Infinity Music Hall & Bistro
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“Faust” presented by the Connecticut Lyric Opera & the Connecticut Virtuosi Chamber Orchestra

Infinity Hartford


Sun, March 06, 2016
Hartford, CT
Show at 6:30 PM

Ticket INFO

Price: $39 - $69

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“Faust” presented by the Connecticut Lyric Opera & the Connecticut Virtuosi Chamber Orchestra

Connecticut’s most performing opera company, the Connecticut Lyric Opera returns to Infinity Hall to present “Faust,” one of the most frequently performed operas in opera houses all over the world, including the MET in New York. The fully staged production of Charles Gounod’s masterpiece will feature The Connecticut Virtuosi Chamber Orchestra conducted by Maestro Adrian Sylveen. Click on the video to view excerpts from the CLO’s production of “La Bohème” last May.


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Artist Bio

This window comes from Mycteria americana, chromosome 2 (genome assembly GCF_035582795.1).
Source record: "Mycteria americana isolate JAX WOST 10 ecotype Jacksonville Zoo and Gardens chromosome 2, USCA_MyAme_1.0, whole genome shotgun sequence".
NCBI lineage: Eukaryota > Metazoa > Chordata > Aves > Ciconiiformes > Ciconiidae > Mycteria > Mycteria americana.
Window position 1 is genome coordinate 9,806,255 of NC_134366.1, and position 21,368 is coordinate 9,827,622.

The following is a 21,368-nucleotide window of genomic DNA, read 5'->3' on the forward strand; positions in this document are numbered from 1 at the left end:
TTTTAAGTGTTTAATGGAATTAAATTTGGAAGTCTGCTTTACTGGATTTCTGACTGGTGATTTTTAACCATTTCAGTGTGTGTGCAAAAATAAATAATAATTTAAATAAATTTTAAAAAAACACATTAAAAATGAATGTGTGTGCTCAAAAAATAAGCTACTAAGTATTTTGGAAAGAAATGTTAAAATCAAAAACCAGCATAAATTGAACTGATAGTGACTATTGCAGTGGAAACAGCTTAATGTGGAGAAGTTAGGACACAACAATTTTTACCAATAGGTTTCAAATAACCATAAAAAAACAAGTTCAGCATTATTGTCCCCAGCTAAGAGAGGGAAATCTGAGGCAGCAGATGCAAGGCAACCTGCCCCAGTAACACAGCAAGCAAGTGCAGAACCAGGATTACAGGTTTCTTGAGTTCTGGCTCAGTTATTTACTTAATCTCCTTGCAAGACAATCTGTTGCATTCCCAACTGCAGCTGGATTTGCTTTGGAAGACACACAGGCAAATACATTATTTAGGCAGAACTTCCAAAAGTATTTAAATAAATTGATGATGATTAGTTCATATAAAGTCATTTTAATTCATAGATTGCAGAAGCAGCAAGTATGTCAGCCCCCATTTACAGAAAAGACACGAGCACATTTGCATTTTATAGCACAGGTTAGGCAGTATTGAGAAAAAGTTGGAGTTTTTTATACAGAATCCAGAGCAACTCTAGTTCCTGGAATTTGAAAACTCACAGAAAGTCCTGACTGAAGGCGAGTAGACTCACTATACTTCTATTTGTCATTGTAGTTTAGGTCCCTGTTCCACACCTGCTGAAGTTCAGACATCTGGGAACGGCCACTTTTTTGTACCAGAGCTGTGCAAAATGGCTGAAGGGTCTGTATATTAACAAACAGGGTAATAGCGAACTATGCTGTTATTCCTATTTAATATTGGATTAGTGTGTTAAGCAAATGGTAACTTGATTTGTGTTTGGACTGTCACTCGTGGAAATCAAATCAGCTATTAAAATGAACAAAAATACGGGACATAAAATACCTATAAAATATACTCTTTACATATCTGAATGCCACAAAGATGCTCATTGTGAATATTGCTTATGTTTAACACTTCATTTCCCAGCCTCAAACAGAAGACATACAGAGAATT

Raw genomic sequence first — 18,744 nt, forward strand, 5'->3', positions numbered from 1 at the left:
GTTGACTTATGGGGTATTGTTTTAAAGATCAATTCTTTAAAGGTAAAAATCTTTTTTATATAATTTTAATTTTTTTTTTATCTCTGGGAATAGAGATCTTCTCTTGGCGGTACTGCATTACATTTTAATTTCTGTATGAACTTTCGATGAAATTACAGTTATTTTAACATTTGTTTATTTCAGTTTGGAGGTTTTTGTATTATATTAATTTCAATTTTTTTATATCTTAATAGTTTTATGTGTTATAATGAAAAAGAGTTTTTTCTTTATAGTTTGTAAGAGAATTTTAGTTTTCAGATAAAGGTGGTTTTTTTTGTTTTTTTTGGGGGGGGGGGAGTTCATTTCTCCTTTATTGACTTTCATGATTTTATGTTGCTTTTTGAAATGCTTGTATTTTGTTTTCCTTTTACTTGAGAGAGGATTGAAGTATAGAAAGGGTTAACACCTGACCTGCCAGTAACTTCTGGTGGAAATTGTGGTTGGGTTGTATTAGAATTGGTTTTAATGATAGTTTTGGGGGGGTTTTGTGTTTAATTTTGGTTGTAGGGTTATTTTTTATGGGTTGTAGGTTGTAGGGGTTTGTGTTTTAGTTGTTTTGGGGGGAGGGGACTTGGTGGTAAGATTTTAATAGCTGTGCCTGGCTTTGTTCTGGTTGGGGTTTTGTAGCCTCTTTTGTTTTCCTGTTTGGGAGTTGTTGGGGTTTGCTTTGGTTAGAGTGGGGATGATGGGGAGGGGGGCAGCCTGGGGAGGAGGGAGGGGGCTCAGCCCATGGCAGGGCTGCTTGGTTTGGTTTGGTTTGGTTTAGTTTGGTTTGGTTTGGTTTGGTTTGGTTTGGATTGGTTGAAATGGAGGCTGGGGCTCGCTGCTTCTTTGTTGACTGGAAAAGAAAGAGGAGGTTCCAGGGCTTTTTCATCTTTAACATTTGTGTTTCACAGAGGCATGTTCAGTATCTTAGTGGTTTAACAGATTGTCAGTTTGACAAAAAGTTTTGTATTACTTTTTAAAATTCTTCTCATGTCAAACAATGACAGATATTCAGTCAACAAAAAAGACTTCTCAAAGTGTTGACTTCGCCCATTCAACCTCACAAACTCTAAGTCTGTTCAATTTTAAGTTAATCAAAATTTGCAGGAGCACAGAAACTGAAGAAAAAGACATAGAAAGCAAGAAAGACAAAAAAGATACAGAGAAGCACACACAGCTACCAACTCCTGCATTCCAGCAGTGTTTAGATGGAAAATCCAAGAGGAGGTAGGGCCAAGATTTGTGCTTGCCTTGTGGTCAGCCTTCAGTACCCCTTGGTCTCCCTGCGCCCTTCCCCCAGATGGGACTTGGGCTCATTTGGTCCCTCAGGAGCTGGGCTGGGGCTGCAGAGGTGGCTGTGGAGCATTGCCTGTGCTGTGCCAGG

The old philosopher Faust, in his study, is tired of life, but hearing the cheerful sounds of life outside, now calls on the Devil to help him. Mephistopheles appears and grants him wealth and power and, at his request, youth, in return for his soul. Faust is transformed. At a fairground, outside a tavern, there is a lively crowd of people, joined by Valentine and Siebel. Wagner sings his Song of the Rat , interrupted by Mephistopheles, with his praise of the golden calf and toast to Marguerite. Valentine draws his sword, which is broken through the magic of Mephistopheles. Faust escorts Marguerite, as she leaves the church, Siebel kept at bay by Mephistopheles. In Marguerite's garden Siebel picks her a bouquet of flowers, but they wither at his touch, until he dips his fingers into holy water, breaking the spell. Faust greets the house and lays a casket of jewels on the step, in place of Siebel's bouquet. Marguerite, approaching, sings her song of the King of Thule, as she muses about the handsome stranger she has met. She sees and hesitatingly opens the casket, donning the jewels, which delight her. Her neighbor Marthe encourages her, and when Faust and Mephistopheles appear, she goes out with the latter, leaving Faust and Marguerite alone, as the couples wander in the garden. Parting from her, Faust hears her confession of love and rushes to her. In the fourth act Marguerite has been deserted. In church Mephistopheles reminds her of her sin, urging her despair. In front of her house Faust and Mephistopheles provoke Valentine, who is within, and Faust kills him. He dies cursing his sister. The revised fifth act contains the Walpurgis Night scene, where Faust sees the heroines of antiquity and, finally, Marguerite, with a red mark on her neck like the cut of an axe. Brought to her in prison, where she has been condemned to death for killing her child, Faust begs her to escape with him, but she turns instead to the angels, aware of the evil in Mephistopheles. Angels now carry her up to heaven and Mephistopheles, as Faust kneels in prayer, remains frustrated.

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